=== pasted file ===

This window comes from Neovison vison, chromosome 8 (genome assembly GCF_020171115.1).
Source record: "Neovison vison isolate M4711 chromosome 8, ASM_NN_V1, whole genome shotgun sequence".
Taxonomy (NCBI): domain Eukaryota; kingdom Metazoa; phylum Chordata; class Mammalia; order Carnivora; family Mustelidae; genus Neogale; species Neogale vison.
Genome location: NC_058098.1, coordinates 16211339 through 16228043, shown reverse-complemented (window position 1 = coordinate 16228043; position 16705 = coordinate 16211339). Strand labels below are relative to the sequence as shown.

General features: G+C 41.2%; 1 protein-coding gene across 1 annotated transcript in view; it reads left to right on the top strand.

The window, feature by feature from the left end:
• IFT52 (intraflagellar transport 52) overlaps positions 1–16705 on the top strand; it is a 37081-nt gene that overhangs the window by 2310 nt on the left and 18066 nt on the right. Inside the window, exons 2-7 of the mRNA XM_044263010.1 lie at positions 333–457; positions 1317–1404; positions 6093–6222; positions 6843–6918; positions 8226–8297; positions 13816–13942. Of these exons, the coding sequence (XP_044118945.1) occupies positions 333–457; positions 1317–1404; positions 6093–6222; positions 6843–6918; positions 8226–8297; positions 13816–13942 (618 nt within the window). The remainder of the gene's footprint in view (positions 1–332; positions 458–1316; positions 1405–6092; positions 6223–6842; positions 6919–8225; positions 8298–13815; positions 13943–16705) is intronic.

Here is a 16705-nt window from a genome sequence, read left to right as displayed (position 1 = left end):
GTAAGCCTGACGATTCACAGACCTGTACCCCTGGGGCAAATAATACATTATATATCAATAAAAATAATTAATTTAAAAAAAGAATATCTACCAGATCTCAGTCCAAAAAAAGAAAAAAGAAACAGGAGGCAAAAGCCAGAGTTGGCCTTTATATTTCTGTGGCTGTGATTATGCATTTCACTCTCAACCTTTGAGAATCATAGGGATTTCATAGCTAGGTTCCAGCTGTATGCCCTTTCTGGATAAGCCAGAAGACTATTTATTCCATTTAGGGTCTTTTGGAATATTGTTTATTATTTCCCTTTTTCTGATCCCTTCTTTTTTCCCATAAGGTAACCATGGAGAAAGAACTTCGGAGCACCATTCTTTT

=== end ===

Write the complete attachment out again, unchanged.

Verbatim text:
This window comes from Neovison vison, chromosome 8 (genome assembly GCF_020171115.1).
Source record: "Neovison vison isolate M4711 chromosome 8, ASM_NN_V1, whole genome shotgun sequence".
Taxonomy (NCBI): domain Eukaryota; kingdom Metazoa; phylum Chordata; class Mammalia; order Carnivora; family Mustelidae; genus Neogale; species Neogale vison.
Genome location: NC_058098.1, coordinates 16211339 through 16228043, shown reverse-complemented (window position 1 = coordinate 16228043; position 16705 = coordinate 16211339). Strand labels below are relative to the sequence as shown.

General features: G+C 41.2%; 1 protein-coding gene across 1 annotated transcript in view; it reads left to right on the top strand.

The window, feature by feature from the left end:
• IFT52 (intraflagellar transport 52) overlaps positions 1–16705 on the top strand; it is a 37081-nt gene that overhangs the window by 2310 nt on the left and 18066 nt on the right. Inside the window, exons 2-7 of the mRNA XM_044263010.1 lie at positions 333–457; positions 1317–1404; positions 6093–6222; positions 6843–6918; positions 8226–8297; positions 13816–13942. Of these exons, the coding sequence (XP_044118945.1) occupies positions 333–457; positions 1317–1404; positions 6093–6222; positions 6843–6918; positions 8226–8297; positions 13816–13942 (618 nt within the window). The remainder of the gene's footprint in view (positions 1–332; positions 458–1316; positions 1405–6092; positions 6223–6842; positions 6919–8225; positions 8298–13815; positions 13943–16705) is intronic.

Here is a 16705-nt window from a genome sequence, read left to right as displayed (position 1 = left end):
GTAAGCCTGACGATTCACAGACCTGTACCCCTGGGGCAAATAATACATTATATATCAATAAAAATAATTAATTTAAAAAAAGAATATCTACCAGATCTCAGTCCAAAAAAAGAAAAAAGAAACAGGAGGCAAAAGCCAGAGTTGGCCTTTATATTTCTGTGGCTGTGATTATGCATTTCACTCTCAACCTTTGAGAATCATAGGGATTTCATAGCTAGGTTCCAGCTGTATGCCCTTTCTGGATAAGCCAGAAGACTATTTATTCCATTTAGGGTCTTTTGGAATATTGTTTATTATTTCCCTTTTTCTGATCCCTTCTTTTTTCCCATAAGGTAACCATGGAGAAAGAACTTCGGAGCACCATTCTTTT